Also, that crack to the effect that ‘neither side will be happy’? That’s classic cranky trial judge, I mean, so common even non-cranky judges say it. I can’t remember even one arbitration where I DIDN’T use it.

        It supposed to work like a cattle prod: anything you folks can agree on is more likely to be something all you can live with, compared to whatever I might choose “arbitrarily”; plus if you really want out your client, both sides should make sure to give the arbitrator their absolute best shot.

    • earlofhuntingdon says:

      Plus, it seems that everyone at the TFSB, from the loan manager to the bank president, recommended against making the $16 million in loans.  They were overruled by the CEO.

      That alone raises a question of self-interest and self-dealing, especially given the unusual character of the loan compared to typical loans made by the bank, and the its unusual size as a percentage of total bank assets.

      All of that reinforces the fraudulent character of the loan, which remained despite the CEO’s decision to grant the loan for “personal reasons,” which the jury might find were corrupt.

      • orionATL says:

        your arguments at 7:01 and here are nicely articulated and listed out for re-examination. given accurate facts, there really can’t be any doubt about calk’s self-serving and manifort’s deception. in fact i’m surprised calk has not already run into serious bank regulator objections.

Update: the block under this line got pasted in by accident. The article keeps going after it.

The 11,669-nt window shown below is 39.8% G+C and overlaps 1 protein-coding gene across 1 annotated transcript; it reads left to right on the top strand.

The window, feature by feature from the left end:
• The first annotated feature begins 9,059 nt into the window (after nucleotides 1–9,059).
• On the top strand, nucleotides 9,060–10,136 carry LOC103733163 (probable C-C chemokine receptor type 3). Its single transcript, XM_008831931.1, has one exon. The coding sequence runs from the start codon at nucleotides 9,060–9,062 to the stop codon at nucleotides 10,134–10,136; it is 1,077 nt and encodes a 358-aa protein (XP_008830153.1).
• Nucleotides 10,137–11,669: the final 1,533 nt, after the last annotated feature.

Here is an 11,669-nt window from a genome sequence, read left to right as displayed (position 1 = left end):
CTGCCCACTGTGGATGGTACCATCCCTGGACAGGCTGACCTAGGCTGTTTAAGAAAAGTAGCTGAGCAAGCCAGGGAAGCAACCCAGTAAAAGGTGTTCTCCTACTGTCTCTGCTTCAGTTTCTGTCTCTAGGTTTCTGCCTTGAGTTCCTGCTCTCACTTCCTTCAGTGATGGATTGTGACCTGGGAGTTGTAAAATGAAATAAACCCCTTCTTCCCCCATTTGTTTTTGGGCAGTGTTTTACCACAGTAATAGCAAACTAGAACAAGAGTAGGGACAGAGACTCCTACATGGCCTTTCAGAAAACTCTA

at this point i am tired of hearing excuses for ellis (which i made early on when suckered into this charade of his). ellis wants the manafort prosecution to fail. nothing could be clearer now. he questioned the justification for bringing the case at the beginning. he repeatedly stomped on prosecution arguments in the middle of the case thereby posdibly swaying the jury. now at the end he is trying to discredit (with the jury again) another piece of evidence against manafort not dependent on gate’s testimony.